It’s not a novel. It’s about, what, 2,000 words max? But it honestly does feel like this. Promise. And it’s amusing as all hell.


Users Forming Cargo Cults

What It’s Like To Find Your Users Contorting Themselves Into Pretzels Over A UI Bug You Could Have Fixed In Twenty Minutes: Remember when I said that non-programmers are routinely very bad at knowing what they want, and ask for massive solutions that don’t actually fix their problem?

Welp, there’s a flip side to that: people who treat anything computerized as though it were set in stone.

Now, this generally doesn’t apply to customers; they’re an odd mix of continually demanding and dead-as-the-void silent. But if you develop software for an office, the people at that office will often assume that this is all management will allow them to have.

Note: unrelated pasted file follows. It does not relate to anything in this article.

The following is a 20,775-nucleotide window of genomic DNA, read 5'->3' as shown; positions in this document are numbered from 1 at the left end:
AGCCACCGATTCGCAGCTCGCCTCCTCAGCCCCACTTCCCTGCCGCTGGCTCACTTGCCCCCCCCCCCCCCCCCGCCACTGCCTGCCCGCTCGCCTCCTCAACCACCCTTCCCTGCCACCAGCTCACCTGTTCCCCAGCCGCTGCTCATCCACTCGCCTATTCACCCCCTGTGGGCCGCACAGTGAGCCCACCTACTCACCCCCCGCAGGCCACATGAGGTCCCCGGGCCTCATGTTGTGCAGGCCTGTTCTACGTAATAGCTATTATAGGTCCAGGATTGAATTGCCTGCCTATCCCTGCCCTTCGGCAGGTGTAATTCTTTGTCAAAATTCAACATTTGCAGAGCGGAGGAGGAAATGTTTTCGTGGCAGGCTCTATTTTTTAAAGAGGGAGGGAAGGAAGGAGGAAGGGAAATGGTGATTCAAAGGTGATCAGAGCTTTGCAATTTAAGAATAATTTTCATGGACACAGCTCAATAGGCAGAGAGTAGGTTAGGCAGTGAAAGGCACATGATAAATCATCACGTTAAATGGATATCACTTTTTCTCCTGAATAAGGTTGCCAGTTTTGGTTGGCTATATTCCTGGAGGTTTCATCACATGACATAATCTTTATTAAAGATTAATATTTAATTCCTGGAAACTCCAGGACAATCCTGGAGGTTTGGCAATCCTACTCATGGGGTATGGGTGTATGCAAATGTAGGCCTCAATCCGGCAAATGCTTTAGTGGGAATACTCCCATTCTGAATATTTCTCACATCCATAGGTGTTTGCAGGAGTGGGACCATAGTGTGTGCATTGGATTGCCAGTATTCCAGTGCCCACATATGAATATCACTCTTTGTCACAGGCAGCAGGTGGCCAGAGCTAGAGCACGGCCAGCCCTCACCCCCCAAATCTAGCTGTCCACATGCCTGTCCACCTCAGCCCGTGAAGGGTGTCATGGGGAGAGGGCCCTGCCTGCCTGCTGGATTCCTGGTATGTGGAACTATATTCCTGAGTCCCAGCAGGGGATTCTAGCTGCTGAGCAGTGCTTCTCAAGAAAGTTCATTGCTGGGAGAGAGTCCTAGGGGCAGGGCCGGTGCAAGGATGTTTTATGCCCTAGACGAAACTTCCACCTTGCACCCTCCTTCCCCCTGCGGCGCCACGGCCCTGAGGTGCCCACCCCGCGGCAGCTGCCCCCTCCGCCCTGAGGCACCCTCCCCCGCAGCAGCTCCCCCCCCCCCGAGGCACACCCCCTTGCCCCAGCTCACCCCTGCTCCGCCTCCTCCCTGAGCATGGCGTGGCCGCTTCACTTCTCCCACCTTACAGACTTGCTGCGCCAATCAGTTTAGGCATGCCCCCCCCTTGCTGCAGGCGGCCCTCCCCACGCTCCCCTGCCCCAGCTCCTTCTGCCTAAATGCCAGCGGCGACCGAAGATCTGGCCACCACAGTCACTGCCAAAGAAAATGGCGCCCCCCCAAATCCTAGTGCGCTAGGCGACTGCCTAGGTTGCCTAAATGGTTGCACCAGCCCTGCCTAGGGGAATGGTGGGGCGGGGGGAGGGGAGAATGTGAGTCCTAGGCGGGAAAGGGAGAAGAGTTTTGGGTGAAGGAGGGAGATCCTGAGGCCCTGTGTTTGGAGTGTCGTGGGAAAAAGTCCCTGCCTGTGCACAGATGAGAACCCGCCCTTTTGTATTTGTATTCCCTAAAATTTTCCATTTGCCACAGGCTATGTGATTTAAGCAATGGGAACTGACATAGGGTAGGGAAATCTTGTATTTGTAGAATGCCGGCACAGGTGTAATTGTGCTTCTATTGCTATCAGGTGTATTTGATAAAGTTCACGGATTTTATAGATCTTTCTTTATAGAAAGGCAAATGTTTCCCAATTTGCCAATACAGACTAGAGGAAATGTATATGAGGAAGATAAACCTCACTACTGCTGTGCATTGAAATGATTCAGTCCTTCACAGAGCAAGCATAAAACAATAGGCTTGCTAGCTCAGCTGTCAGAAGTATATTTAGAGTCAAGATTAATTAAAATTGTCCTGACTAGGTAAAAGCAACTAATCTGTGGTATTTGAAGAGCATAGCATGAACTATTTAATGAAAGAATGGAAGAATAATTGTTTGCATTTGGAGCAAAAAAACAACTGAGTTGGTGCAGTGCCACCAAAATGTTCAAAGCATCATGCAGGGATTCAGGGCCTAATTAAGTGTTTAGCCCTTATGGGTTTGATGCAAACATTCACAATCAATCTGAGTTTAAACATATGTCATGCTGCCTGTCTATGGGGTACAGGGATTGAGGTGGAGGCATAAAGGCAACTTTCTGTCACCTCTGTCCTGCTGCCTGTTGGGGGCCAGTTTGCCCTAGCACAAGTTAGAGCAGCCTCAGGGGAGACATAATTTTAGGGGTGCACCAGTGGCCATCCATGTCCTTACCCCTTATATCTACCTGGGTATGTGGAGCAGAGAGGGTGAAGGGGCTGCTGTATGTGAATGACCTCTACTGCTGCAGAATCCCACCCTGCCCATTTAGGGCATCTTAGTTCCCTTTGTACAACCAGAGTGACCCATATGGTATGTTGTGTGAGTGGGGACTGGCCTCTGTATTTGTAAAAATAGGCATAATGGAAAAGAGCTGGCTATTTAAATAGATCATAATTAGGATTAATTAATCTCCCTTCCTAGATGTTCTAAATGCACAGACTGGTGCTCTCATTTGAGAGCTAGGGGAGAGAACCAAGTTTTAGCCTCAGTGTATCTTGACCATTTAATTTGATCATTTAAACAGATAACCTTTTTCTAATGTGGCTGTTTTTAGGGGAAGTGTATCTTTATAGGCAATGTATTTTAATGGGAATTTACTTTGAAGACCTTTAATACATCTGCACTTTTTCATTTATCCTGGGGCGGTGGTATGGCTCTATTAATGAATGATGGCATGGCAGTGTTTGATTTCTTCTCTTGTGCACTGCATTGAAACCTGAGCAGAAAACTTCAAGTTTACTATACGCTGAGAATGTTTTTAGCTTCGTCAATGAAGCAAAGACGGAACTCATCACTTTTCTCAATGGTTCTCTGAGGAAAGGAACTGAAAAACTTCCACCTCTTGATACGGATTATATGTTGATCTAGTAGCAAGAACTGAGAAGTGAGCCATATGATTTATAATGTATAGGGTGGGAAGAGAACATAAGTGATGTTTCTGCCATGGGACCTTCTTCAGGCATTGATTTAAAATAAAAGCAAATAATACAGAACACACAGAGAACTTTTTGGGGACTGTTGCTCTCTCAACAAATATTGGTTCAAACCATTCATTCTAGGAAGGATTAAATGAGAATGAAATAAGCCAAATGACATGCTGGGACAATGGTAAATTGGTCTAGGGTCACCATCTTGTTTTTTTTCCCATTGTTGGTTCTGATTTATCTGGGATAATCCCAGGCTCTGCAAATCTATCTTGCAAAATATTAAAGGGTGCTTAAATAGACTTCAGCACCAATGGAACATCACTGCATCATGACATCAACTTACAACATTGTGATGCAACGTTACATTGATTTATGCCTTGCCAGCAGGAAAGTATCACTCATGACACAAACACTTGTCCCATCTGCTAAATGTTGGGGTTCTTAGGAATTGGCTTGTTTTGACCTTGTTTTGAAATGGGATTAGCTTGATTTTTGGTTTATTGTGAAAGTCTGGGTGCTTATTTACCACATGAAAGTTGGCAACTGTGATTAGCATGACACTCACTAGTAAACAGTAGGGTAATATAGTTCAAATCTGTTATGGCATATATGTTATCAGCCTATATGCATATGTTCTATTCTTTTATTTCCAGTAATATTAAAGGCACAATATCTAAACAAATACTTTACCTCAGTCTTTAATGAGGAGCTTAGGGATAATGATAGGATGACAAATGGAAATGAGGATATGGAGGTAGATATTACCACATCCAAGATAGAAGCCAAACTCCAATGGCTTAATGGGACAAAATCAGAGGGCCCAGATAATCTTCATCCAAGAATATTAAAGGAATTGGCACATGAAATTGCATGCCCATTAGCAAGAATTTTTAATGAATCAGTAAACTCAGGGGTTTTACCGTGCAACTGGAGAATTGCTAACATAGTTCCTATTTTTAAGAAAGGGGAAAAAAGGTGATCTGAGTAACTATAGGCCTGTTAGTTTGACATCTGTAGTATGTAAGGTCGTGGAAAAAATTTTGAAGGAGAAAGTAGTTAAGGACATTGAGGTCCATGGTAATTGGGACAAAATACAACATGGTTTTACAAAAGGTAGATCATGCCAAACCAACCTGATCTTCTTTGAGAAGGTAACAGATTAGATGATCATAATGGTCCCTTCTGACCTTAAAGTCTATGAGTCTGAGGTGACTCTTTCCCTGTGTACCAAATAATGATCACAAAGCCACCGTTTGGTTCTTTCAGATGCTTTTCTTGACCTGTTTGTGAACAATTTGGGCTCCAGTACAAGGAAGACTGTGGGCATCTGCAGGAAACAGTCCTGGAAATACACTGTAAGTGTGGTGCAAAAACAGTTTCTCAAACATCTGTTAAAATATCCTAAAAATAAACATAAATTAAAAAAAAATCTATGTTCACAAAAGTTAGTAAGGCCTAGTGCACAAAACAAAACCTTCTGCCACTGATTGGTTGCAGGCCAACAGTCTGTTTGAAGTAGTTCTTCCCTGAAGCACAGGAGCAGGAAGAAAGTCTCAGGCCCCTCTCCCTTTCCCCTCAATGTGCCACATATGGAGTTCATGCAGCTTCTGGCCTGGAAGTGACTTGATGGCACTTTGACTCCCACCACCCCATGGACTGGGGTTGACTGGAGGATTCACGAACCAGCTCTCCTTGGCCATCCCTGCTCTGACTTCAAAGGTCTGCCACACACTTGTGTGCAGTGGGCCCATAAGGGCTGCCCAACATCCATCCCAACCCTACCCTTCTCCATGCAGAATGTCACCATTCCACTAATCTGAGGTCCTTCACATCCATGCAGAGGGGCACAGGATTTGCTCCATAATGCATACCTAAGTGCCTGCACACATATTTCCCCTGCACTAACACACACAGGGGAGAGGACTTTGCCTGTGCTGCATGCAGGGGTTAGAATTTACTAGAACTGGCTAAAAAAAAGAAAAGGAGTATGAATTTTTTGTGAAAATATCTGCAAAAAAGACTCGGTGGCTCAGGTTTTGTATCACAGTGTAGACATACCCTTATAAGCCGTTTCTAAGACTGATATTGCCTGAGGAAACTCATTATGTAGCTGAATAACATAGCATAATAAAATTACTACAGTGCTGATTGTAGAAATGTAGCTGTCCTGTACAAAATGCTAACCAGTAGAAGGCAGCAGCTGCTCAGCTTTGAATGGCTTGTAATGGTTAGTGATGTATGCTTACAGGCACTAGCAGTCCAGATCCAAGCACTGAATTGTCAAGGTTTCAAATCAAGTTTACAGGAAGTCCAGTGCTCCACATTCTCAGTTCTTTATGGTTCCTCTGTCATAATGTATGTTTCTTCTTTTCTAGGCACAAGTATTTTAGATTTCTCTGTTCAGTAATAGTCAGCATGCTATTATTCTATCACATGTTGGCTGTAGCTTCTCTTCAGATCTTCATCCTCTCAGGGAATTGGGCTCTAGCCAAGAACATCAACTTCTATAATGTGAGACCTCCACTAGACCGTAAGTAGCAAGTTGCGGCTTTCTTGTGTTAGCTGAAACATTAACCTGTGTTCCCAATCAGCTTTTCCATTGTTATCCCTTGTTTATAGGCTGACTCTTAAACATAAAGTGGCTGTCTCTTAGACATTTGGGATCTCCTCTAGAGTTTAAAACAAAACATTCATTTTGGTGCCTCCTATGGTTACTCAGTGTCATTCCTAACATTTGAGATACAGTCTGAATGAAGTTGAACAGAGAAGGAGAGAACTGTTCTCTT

Your software will become the thing they have to work around, and they’ll never tell you.

If you’re not careful, you’ll find entire cultures warped around a feature you could have knocked off in an afternoon. Secretaries will mail each other spreadsheets of invoice numbers that they looked up, painfully, one by one, when you could have literally added one control to the search bar. Clerks will enter in forty-digit gift certificates on a keypad because nobody thought to ask for a scanner.

And you will walk in to stammer, “That—no. You don’t have to—we could—“ And somewhere in the back of your mind you will be tallying all the hours lost to this worship of The Software, and wonder how soon you can rescue these poor, benighted souls from their own faith.

So what novel feels most like finding your users contorting themselves into pretzels over a UI bug you could have fixed in twenty minutes?

No winner.

Again, I’m not saying nobody’s written this book, I’m merely saying that I haven’t found it. Please, sound off.